Adonna Khare is the illustrator for Michael Tobias’s forthcoming novel for children (as well as for the imaginative child in all adults), Professor Parrot and the Secret of the Blue Cupboard.
Adonna specializes in illustrations for all audiences, fine art, oil painting, watercolor, drawings, pottery, and a variety of other mediums. Adonna has been recognized by The Los Angeles Times, U-Press Telegram, and KCRW’s Art Critic, Edward Goldman. She holds a B.A. in Art from California State University Long Beach; and an M.F.A in Art (Illustration) from CSULB. In 2007 she received the Award for Distinguished Acheivement in Creative Activity.
Some of Adonna’s selected works can be obtained from the Lora Schlesinger Gallery at Bergamot Station, Santa Monica. For a current price list please contact the Gallery at 310-828-1133 or Adonna Khare.
Praise for the Work of Adonna Khare
Michael Tobias writes:
“Adonna Khare’s vision of life on earth — as realized with acute sensitivity to the emotional essence of each individual Being — is a masterful, uniquely inspired artistic rendering of an original earth that abounds with symbiotic and eccentric personalities. Their hybridized nature and attitudes invests each creature with a dignity and joy that humanity has otherwise all but robbed from them. I am so thrilled that this young, brilliant artist is collaborating with Professor Parrot to help further bring his entourage of kindred spirits who travel the world with him on a mission of ultimate peace with humans, to life. Adonna’s work will remind all of us that every ant, tarantula and supposedly extinct parrot or primate is, in fact, a telegram from the earth reminding us through love, levity and compassion to wake up and shout for joy, seize the day, and be gentle and kind with one another. These are also the very messages of all my writings and it is a great pleasure indeed to work with an artist of such immense talent as Adonna who truly “gets it”! ”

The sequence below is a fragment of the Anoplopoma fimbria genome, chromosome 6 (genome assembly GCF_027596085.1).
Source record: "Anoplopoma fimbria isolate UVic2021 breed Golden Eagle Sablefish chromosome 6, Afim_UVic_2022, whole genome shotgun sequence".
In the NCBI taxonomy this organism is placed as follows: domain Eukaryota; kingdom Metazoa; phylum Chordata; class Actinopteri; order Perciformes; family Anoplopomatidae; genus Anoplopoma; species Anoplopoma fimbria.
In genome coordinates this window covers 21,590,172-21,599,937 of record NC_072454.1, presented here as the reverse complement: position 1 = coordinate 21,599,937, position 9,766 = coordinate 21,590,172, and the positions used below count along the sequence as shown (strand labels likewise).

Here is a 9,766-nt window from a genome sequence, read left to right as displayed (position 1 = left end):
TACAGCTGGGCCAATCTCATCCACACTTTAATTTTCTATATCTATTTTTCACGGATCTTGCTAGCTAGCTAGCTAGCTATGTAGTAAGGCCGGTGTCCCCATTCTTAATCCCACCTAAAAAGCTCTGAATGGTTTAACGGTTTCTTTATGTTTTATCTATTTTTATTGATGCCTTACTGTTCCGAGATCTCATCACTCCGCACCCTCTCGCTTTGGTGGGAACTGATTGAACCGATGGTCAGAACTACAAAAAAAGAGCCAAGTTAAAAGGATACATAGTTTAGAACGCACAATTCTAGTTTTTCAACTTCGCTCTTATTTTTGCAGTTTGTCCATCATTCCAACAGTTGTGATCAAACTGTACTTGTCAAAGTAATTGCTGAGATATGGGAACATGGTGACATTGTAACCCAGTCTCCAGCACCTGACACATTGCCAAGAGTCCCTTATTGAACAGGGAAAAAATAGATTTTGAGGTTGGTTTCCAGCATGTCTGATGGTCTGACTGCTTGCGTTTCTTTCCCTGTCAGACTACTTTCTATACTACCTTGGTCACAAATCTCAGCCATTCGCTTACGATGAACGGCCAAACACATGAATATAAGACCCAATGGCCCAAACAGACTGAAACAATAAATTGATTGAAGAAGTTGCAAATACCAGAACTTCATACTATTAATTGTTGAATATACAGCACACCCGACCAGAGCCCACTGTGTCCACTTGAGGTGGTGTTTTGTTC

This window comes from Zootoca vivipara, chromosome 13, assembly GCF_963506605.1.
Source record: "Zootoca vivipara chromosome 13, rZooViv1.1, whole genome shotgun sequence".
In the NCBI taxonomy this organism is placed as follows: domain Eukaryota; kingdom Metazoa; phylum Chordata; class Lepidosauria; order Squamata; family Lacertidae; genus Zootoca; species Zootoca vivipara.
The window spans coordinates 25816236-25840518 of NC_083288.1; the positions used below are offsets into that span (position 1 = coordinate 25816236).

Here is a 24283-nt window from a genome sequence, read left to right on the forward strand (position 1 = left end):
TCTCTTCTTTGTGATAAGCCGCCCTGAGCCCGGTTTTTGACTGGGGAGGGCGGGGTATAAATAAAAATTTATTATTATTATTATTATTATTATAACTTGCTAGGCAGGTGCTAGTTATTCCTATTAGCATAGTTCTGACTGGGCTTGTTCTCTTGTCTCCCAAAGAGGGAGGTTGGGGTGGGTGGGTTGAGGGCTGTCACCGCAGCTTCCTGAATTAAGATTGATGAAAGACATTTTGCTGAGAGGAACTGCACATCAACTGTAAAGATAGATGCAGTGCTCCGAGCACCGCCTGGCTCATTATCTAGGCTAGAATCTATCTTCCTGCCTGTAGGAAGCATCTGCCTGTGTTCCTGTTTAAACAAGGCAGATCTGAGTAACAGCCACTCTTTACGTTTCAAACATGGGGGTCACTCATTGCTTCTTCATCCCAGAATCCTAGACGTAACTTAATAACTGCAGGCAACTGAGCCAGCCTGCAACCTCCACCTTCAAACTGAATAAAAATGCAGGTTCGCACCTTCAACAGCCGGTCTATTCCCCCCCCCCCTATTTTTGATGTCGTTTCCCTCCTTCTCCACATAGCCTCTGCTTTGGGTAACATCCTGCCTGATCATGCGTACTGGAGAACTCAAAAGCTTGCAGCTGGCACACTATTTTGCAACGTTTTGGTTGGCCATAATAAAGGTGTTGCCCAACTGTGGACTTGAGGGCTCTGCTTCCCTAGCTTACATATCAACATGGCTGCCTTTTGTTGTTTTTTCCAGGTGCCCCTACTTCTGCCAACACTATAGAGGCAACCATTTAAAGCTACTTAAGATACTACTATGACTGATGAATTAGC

Edward Goldman, KCRW’s Art Critic, writes:
“Adonna Khare, a young artist whose work I hadn’t seen before, makes meticulous drawings of animals unnervingly possessed of almost human attitudes. Some artists have to learn hard the art of drawing, while lucky others – like Khare – are seemingly born with this skill. A monumental, eight-foot tall pencil drawing on paper by the artist is an impressive showcase of her formidable skill, in service of telling a benevolent version of Hieronymus Bosch’s macabre The Garden of Earthly Delights.”
For more information, please visit Adonna Khare’s official web site.